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Who Owns YOUR TMJ Implant?

Especially during this past year, it’s been brought to our attention by a number of TMJ implant patients having their implants removed that...

Social Security Disability Benefits and Temporomandibular Disorders

Those who suffer from Temporomandibular Disorders also referred to as TMJ or TMD, may find it impossible to maintain the responsibilities...

Pain Sensitivity and Genetic Factors: Act Two of the OPPERA Study

This month we present the last set of findings from “Act Two” of the Oral Pain: Prospective Evaluation and Risk Assessment (OPPERA)...

Symptoms, Sociodemographics, & Psychological Profile: Act Two of the OPPERA Study

Last month we began our report on findings in OPPERA's Act Two," the second series of analyses of data from the Orofacial Pain Prospective...

Temporomandibular Disorders and Sexual Intimacy

A recent posting on the TMJA website included the following request: "I wonder if you could include something in a future newsletter about...

Botox & Myofascial TMJ Pain Study

Jul 15, 2011

Our sincere thanks to Dr. Susan Herring of the University of Washington in Seattle  for providing the following summary of a recent article in the profressional journal, Pain.

Efficacy of botulinum toxin type A for treatment of persistent myofascial TMD pain: a randomized, controlled, double-blind multicenter study
Ernberg M., Hedenberg-Magnusson B., List T., Svensson P.
In press, Pain (2011), doi:10.1016/j.pain.2011.03.036.
Botox blocks the release of neurotransmitters from nerve endings.  Although chiefly used to stop muscle contraction, it might also relieve pain by preventing nerves from releasing inflammatory molecules. This clinical trial investigated whether Botox injection of the masseter was an effective treatment for patients with persistent myofascial TMJ pain.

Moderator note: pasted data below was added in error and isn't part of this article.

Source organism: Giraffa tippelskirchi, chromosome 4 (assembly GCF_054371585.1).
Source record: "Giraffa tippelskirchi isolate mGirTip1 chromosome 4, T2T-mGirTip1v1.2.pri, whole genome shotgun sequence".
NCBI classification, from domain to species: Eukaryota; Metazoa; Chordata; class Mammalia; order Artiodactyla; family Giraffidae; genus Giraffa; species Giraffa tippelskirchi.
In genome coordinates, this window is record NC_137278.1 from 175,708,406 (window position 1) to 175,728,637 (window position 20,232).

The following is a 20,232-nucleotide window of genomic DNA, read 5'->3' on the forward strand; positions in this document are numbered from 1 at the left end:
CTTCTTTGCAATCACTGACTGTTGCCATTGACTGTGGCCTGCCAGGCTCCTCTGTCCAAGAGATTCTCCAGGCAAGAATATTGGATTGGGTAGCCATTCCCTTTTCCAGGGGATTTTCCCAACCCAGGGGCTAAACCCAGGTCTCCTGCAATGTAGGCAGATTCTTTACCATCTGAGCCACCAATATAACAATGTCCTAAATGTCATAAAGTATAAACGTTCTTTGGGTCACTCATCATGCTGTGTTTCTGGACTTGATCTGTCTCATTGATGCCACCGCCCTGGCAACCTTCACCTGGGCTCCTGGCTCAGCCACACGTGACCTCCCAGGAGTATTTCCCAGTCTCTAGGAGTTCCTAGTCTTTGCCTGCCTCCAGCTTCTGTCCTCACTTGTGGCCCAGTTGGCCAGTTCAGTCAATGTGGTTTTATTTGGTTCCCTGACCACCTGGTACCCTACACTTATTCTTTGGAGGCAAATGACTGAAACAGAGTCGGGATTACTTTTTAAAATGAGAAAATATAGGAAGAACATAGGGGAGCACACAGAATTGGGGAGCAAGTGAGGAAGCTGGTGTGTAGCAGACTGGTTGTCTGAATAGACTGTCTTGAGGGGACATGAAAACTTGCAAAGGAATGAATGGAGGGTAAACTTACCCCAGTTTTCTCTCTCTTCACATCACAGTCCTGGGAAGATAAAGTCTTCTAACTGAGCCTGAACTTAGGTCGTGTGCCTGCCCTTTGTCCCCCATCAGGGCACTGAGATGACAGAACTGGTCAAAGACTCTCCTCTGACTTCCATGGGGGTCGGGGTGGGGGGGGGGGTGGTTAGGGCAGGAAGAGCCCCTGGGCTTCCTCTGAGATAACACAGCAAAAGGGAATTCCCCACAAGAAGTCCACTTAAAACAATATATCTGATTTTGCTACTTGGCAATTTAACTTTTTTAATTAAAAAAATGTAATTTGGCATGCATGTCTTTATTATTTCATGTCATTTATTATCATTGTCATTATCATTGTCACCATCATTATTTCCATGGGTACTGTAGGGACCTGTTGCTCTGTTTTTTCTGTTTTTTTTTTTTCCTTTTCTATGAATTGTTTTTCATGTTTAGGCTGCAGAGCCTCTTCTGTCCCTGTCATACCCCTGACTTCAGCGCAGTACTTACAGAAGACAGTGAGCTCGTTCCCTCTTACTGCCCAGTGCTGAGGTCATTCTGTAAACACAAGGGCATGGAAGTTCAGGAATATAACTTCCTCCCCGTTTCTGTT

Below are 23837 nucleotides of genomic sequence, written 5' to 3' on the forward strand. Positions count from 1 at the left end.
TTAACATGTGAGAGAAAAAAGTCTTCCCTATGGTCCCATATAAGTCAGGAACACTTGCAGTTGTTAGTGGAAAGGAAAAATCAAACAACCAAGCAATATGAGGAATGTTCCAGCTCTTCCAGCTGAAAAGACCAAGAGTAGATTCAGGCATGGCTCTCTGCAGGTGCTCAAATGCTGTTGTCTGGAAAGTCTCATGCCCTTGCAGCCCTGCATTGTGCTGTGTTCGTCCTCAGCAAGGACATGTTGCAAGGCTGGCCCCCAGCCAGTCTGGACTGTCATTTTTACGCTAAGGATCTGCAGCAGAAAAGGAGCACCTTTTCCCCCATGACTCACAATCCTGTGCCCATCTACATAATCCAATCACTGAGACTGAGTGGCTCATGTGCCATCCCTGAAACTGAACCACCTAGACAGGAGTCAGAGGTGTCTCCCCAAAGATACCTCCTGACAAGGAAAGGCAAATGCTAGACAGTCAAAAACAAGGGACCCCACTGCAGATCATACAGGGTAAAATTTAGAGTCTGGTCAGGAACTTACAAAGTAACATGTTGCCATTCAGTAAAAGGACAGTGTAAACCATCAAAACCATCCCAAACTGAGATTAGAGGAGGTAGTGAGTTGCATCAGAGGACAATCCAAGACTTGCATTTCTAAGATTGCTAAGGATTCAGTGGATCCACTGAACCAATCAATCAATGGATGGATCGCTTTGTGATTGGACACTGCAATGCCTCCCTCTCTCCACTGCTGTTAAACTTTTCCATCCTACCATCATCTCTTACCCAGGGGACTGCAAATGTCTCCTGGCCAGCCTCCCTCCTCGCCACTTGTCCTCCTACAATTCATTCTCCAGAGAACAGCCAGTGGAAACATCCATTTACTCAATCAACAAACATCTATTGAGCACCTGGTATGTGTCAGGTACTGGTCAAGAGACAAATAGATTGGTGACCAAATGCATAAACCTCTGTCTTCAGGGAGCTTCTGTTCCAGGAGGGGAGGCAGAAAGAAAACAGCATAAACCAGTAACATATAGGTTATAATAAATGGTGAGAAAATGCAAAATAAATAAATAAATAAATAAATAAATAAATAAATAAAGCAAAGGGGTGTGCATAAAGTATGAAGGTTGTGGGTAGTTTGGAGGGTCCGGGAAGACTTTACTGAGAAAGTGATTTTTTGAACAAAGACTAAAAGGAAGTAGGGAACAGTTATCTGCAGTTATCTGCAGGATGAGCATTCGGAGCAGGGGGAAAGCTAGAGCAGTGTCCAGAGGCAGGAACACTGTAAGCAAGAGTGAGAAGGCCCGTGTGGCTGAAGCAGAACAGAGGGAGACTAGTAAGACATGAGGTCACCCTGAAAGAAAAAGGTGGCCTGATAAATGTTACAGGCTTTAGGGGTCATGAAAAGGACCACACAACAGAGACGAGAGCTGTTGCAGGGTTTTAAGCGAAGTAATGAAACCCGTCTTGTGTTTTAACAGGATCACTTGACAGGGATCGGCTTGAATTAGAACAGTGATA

The 21 patients (19 female) all met rigorous criteria and were recruited from 4 Danish and Swedish clinics. The study was very well-controlled in that (1) patients served as their own controls and were injected twice, once with Botox and once with saline, but in random order (crossover design) and (2) investigators as well as subjects were blinded as to which substance was injected (double blinding).  Patients were carefully examined for pain and other variables 1 month and 3 months after the injections.

Side effects reported in the first week after injections included headache and fatigue, but were similar for Botox and saline; side effects were gone by 1 month. This suggests that subjects were not able to tell which injection was the Botox.

Surprisingly, pain intensity was reduced after both Botox and saline injections, although more so for Botox.  However, the number of patients that experienced significant (defined as 30% decrease) pain reduction was about the same for both treatments.

The investigators concluded that there was a strong placebo effect, which means that less well-controlled studies may not be valid. While there was a slightly better outcome for Botox than for saline, it was small and was not experienced by all patients.  The authors recommended against the use of Botox as an adjunct to conservative treatment of persistent myofascial pain on the basis of its high cost and lack of efficacy. 

©2011 The TMJ Association, Ltd. All rights

Chronic Pain Research Alliance

Current Research shows these conditions frequently coexist, overlapping with TMJ Disorders

  • Chronic Fatigue Syndrome
  • Endometriosis
  • Fibromyalgia
  • Vulvodynia
  • Interstitial Cystitis
  • Irritable Bowel Syndrome

Why Is That?

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